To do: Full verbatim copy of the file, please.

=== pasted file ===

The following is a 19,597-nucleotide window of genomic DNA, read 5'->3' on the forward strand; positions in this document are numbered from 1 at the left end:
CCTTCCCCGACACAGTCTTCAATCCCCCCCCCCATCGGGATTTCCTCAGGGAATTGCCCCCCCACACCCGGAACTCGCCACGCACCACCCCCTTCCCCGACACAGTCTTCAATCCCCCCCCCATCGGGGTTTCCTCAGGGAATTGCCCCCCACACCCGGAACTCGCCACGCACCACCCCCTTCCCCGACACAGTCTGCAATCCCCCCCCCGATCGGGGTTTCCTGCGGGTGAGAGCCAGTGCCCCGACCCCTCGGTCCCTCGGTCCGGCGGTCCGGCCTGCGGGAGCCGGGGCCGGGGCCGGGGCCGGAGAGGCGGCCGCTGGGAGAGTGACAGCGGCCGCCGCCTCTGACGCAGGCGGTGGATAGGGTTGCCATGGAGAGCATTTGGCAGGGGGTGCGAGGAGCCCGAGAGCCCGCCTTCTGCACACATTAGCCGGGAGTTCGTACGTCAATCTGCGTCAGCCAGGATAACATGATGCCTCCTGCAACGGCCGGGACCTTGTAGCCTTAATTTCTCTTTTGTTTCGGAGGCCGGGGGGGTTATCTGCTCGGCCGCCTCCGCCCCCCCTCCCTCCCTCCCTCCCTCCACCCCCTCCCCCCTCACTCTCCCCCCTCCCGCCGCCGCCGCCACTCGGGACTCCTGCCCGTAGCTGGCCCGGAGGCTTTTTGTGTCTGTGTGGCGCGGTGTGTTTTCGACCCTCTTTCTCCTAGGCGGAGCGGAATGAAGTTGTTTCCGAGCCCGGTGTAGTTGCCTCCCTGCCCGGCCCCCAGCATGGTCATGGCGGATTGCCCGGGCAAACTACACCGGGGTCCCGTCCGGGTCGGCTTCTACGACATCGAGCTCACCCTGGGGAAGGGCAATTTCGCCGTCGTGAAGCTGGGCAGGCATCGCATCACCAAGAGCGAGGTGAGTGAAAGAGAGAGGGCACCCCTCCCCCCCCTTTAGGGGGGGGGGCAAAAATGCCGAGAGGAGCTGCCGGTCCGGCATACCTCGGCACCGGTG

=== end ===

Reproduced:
The following is a 19,597-nucleotide window of genomic DNA, read 5'->3' on the forward strand; positions in this document are numbered from 1 at the left end:
CCTTCCCCGACACAGTCTTCAATCCCCCCCCCCATCGGGATTTCCTCAGGGAATTGCCCCCCCACACCCGGAACTCGCCACGCACCACCCCCTTCCCCGACACAGTCTTCAATCCCCCCCCCATCGGGGTTTCCTCAGGGAATTGCCCCCCACACCCGGAACTCGCCACGCACCACCCCCTTCCCCGACACAGTCTGCAATCCCCCCCCCGATCGGGGTTTCCTGCGGGTGAGAGCCAGTGCCCCGACCCCTCGGTCCCTCGGTCCGGCGGTCCGGCCTGCGGGAGCCGGGGCCGGGGCCGGGGCCGGAGAGGCGGCCGCTGGGAGAGTGACAGCGGCCGCCGCCTCTGACGCAGGCGGTGGATAGGGTTGCCATGGAGAGCATTTGGCAGGGGGTGCGAGGAGCCCGAGAGCCCGCCTTCTGCACACATTAGCCGGGAGTTCGTACGTCAATCTGCGTCAGCCAGGATAACATGATGCCTCCTGCAACGGCCGGGACCTTGTAGCCTTAATTTCTCTTTTGTTTCGGAGGCCGGGGGGGTTATCTGCTCGGCCGCCTCCGCCCCCCCTCCCTCCCTCCCTCCCTCCACCCCCTCCCCCCTCACTCTCCCCCCTCCCGCCGCCGCCGCCACTCGGGACTCCTGCCCGTAGCTGGCCCGGAGGCTTTTTGTGTCTGTGTGGCGCGGTGTGTTTTCGACCCTCTTTCTCCTAGGCGGAGCGGAATGAAGTTGTTTCCGAGCCCGGTGTAGTTGCCTCCCTGCCCGGCCCCCAGCATGGTCATGGCGGATTGCCCGGGCAAACTACACCGGGGTCCCGTCCGGGTCGGCTTCTACGACATCGAGCTCACCCTGGGGAAGGGCAATTTCGCCGTCGTGAAGCTGGGCAGGCATCGCATCACCAAGAGCGAGGTGAGTGAAAGAGAGAGGGCACCCCTCCCCCCCCTTTAGGGGGGGGGGCAAAAATGCCGAGAGGAGCTGCCGGTCCGGCATACCTCGGCACCGGTG